Mobile World Congress 2012: Sony, HTC and LG announce flagship mobile smartphones
SONY, HTC and LG are among the major manufacturers to have announced their new smartphone ranges for 2012.
Speaking at the Mobile World Congress in Barcelona, the manufacturers increasingly opted for newer, quad-core processors, with only Sony continuing to use older, dual-core models.
The announcements were made on the same day as Chinese giant Huawei announced what it called the world’s fastest smartphone, the Ascend D Quad, which it claimed was able to perform better than either Apple’s iPhone 4S or the Samsung Galaxy Nexus.
LG’s new flagship, the Optimus 4X HD, offers a four-core processor and a high definition screen, as well as a 4G receiver for territories such as America where the technology is available. The firm emphasised that the phone could be used for intensive gaming, and some officials claimed that in normal use the device could last for two days without needing to be recharged.
LG makes the display, battery and camera for the Apple’s iPhone, and hopes that it can produce a similarly successful phone itself. The firm is also producing a small tablet, called the Vu, for the American market. The Optimus 4X HD will run Google’s latest version of Android, Ice Cream Sandwich, and will feature a 4.7” screen with a 1.5GHz processor. LG will also make a series of less expensive devices, targeted at different demographics.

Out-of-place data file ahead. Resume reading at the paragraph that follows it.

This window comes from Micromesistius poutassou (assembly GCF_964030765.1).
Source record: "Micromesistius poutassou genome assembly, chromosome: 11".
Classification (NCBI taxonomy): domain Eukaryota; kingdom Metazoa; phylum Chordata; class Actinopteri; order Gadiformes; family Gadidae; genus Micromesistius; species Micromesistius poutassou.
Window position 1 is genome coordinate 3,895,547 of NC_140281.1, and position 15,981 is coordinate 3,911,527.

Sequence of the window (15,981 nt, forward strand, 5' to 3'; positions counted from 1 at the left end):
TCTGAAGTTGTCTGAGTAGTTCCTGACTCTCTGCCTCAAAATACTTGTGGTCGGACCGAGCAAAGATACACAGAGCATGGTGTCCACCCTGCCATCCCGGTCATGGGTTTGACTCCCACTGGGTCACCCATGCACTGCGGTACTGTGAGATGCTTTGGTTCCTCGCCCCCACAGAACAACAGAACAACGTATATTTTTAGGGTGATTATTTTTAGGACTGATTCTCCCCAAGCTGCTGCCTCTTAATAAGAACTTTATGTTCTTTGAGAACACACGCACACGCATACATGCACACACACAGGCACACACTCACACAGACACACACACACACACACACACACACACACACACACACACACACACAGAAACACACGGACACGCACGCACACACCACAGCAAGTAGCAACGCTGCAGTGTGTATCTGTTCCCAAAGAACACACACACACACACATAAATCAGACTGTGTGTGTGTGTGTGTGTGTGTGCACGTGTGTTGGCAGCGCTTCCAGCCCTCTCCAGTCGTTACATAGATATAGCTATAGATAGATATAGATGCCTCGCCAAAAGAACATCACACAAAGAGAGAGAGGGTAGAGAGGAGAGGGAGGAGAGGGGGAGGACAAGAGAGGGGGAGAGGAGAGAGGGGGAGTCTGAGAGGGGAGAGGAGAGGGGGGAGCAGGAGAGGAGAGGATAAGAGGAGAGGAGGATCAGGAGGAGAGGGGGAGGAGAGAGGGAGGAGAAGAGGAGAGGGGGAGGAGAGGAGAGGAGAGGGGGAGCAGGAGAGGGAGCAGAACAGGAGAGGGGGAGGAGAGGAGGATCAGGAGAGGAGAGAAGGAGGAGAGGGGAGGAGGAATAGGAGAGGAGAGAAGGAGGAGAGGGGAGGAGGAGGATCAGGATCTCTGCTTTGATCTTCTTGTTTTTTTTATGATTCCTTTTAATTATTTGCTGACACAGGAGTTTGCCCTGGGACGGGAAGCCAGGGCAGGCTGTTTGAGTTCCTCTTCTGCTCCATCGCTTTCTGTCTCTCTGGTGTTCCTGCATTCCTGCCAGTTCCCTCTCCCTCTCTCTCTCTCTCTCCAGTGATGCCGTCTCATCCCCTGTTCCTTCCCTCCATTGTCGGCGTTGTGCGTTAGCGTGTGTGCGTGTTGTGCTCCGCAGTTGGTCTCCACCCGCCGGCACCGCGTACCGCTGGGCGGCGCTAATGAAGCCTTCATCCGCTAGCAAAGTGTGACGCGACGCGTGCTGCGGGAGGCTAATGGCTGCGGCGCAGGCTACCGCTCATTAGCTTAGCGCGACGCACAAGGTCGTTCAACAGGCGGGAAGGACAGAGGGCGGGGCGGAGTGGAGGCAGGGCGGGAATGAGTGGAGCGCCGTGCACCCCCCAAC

Sony also announced an expansion to its Xperia line of phones, the first the company has made since the end of the Sony Ericsson joint venture. The P and U Xperia models mark an attempt to sell the brand at more mid-range prices. Sony’s incoming Chief Executive emphasised that his task was as much to continue to try to integrate Sony’s music, video games and movies into phones as it was to improve devices. Improved displays would form a key part of the new strategy, the firm said, and the P model features a new technology called ‘White Magic’ for better outdoor viewing. Analysts at CCS Insight said they believed Sony “must quickly exploit its content assets” if its phones were to succeed.
HTC, however, focussed primarily on devices rather than on content. Although the Taiwanese manufacturer announced an improvement to its Dropbox tie-up, allowing enhanced back-up and synchronisation of files, the new 'One' range focused on improving photography and design.
The X, S and V models emphasised their new software, enhanced camera performance and the care taken over the design. Although analysts generally liked the individual products, CCS Insight added that “betting on attractive hardware to lure buyers may be risky in a cutthroat market”.